Art Basel Switzerland 2023: The Most Valuable Pieces Sold

This year’s Art Basel in Switzerland had its fair share of coveted works, including a $22.5 million Louise Bourgeois spider sculpture. 

The art market has been experiencing a steady rise in activity since the pandemic, and a good indicator of this is the notable success of Art Basel in its different locations. The fair is known as a “barometer of the industry,” and the “single most important annual event in the global art market,” according to Art Basel’s newest chief executive, Noah Horowitz

This year's Art Basel in Switzerland boasts 284 galleries in their roster of exhibitors
This year’s Art Basel in Switzerland boasts 284 galleries in their roster of exhibitors/Photo via Twitter @ArtBasel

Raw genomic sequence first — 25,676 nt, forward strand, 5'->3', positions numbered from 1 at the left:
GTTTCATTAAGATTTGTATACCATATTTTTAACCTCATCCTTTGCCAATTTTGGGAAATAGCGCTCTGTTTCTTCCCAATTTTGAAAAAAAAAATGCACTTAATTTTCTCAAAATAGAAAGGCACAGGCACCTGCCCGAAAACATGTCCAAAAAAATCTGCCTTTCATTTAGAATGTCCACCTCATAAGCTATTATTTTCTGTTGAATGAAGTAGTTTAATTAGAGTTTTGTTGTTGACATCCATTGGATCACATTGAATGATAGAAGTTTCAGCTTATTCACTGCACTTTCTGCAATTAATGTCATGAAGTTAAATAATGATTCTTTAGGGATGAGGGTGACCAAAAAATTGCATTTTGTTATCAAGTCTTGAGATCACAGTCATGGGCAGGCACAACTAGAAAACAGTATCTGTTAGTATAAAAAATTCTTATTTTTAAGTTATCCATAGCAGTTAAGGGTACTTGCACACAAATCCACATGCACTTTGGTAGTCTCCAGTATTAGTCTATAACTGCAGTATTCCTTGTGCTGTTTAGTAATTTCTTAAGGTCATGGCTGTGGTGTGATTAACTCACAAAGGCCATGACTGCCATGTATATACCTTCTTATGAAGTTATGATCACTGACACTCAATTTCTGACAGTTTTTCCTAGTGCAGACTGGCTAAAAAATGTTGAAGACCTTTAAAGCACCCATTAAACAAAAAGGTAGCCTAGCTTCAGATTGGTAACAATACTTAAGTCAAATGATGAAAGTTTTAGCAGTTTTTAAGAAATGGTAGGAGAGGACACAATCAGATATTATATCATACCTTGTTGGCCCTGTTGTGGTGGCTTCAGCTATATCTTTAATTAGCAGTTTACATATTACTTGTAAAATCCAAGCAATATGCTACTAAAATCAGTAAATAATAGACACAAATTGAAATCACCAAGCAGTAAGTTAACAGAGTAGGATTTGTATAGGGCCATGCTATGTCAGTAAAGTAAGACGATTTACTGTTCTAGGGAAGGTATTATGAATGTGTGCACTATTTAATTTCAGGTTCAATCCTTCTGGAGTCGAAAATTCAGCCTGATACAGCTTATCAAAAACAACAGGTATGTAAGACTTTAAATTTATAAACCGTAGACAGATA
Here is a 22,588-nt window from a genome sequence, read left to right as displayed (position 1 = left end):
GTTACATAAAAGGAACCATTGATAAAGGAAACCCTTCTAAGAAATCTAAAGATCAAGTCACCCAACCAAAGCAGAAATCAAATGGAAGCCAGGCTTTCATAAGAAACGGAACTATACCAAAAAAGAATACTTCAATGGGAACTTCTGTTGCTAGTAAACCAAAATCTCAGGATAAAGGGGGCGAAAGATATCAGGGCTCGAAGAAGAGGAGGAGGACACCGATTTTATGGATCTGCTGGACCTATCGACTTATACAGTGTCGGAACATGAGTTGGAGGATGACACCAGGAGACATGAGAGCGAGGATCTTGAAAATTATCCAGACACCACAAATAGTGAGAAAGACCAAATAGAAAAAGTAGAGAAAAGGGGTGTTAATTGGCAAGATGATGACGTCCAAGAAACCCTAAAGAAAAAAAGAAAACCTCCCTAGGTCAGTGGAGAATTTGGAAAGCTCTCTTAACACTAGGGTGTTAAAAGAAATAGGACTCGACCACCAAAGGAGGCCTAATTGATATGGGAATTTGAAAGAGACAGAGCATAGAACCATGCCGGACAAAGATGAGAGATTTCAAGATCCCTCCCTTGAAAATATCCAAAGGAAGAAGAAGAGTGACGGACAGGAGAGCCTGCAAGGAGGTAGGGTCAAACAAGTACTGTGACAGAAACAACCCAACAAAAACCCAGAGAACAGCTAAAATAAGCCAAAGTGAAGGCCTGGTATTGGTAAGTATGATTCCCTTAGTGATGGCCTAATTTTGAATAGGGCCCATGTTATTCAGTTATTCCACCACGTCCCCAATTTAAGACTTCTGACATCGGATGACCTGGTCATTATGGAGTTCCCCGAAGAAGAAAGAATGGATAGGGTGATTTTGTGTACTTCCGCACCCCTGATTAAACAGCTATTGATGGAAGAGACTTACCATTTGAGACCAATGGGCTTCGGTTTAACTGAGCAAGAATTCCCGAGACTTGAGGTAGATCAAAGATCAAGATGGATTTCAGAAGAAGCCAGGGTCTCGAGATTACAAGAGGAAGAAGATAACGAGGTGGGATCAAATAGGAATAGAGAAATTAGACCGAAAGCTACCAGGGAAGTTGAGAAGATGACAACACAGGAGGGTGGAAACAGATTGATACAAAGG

READ ALSO: A Euphoric Return: The Most Valuable Pieces At Art Basel Hong Kong 2023 Including A Kinetic Video Sculpture That Sold For $9 Million

Held in four different locations across Asia, the US, and Europe, Art Basel’s Hong Kong iteration made a strong comeback this year. Its Asia edition boasted 177 galleries from 32 different countries, and a plethora of great art that fetched seven-figure prices. 

Art Basel takes place in Miami Beach, Hong Kong, and more recently, Paris; however, its flagship location is in none other than Basel, Switzerland.

Art Basel held in Basel, Switzerland
A visitor at this year’s Art Basel held in Basel, Switzerland/Photo via Twitter @ArtBasel

The fair was first launched in the 1970s by gallerists Ernst Beyeler, Trudl Bruckner, and Balz Hilt, meeting critical success with more than 16,000 visitors. In the past 50 years, it continues to be the gold standard when it comes to international art fairs. This year’s Art Basel held in Switzerland’s Messe Bassel was no exception.